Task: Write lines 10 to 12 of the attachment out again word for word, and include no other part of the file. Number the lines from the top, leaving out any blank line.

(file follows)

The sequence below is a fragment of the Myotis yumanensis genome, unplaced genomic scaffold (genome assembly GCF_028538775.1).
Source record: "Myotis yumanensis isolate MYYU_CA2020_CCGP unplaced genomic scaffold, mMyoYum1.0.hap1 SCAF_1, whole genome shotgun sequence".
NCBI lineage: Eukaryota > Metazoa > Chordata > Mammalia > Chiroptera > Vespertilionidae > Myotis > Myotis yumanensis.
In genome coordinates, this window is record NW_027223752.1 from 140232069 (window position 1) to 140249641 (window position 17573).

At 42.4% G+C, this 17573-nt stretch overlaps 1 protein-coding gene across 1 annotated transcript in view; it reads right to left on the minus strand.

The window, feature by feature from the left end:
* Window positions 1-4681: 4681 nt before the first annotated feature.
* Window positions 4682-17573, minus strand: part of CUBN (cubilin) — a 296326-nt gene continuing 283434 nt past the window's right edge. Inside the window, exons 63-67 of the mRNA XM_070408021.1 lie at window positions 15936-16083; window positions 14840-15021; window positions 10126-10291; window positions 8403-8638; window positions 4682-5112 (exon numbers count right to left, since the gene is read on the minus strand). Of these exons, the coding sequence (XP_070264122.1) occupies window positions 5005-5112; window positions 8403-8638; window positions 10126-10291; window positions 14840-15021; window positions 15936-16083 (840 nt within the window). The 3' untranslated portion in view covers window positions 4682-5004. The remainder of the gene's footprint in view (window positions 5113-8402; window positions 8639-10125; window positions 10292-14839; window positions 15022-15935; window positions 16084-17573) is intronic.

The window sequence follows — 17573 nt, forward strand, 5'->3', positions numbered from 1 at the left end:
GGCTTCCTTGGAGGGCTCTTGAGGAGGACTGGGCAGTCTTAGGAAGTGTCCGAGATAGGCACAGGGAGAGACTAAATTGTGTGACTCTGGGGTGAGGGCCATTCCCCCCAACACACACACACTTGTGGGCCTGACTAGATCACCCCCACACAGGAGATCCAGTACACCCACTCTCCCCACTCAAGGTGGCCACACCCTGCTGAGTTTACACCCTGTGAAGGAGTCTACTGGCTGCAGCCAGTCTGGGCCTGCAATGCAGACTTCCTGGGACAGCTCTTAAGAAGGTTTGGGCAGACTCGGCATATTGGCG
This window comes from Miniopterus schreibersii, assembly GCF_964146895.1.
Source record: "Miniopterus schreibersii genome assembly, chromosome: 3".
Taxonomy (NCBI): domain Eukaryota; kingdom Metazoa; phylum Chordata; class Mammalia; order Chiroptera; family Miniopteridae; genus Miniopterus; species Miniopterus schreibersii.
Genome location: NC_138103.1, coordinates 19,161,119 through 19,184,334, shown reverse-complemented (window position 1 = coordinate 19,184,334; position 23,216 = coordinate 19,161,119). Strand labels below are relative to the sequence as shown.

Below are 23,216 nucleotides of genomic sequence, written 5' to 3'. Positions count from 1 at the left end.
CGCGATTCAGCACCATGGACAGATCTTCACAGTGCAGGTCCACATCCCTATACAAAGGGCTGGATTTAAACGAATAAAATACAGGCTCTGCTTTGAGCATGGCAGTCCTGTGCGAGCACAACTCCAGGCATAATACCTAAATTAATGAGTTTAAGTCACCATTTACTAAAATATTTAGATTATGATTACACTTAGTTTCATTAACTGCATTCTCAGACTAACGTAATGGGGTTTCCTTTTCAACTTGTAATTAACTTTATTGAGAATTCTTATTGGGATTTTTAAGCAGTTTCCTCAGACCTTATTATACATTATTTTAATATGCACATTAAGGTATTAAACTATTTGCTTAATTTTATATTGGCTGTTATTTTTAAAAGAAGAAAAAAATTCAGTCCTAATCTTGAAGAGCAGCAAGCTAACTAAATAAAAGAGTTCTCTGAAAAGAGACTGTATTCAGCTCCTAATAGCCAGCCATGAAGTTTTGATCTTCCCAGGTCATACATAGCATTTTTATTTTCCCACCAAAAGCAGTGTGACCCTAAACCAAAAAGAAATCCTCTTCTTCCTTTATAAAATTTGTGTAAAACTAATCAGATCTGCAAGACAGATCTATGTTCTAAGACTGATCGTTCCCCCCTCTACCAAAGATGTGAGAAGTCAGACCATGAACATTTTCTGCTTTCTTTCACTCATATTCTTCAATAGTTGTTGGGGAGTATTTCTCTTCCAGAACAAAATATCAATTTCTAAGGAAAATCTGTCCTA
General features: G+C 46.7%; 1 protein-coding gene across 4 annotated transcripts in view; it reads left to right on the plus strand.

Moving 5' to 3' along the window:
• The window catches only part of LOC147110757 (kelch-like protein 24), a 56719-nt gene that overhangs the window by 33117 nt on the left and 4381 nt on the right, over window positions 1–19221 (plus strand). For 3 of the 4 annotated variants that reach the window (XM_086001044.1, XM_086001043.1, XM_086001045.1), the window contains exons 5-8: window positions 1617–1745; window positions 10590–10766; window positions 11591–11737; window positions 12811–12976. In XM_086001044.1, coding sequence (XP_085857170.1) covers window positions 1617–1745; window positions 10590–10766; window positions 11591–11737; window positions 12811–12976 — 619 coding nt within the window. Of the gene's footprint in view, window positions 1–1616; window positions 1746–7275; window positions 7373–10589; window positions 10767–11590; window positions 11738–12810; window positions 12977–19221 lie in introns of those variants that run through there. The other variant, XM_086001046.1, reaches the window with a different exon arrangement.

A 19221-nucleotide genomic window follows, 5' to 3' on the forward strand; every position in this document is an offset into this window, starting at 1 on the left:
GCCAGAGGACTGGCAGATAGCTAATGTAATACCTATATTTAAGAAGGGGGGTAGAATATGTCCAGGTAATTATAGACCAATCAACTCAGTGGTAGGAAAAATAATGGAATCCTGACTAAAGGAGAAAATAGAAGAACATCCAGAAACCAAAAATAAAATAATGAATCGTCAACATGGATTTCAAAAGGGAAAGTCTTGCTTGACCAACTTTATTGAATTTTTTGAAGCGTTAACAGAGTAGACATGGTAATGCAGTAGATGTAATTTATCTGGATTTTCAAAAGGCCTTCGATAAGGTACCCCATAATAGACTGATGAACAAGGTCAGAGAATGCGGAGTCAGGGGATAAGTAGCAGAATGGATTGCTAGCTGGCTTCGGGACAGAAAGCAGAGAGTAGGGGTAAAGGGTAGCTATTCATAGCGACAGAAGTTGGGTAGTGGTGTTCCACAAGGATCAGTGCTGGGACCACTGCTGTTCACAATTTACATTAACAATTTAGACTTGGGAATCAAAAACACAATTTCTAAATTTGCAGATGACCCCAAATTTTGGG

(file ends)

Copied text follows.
GGCTTCCTTGGAGGGCTCTTGAGGAGGACTGGGCAGTCTTAGGAAGTGTCCGAGATAGGCACAGGGAGAGACTAAATTGTGTGACTCTGGGGTGAGGGCCATTCCCCCCAACACACACACACTTGTGGGCCTGACTAGATCACCCCCACACAGGAGATCCAGTACACCCACTCTCCCCACTCAAGGTGGCCACACCCTGCTGAGTTTACACCCTGTGAAGGAGTCTACTGGCTGCAGCCAGTCTGGGCCTGCAATGCAGACTTCCTGGGACAGCTCTTAAGAAGGTTTGGGCAGACTCGGCATATTGGCG
This window comes from Miniopterus schreibersii, assembly GCF_964146895.1.
Source record: "Miniopterus schreibersii genome assembly, chromosome: 3".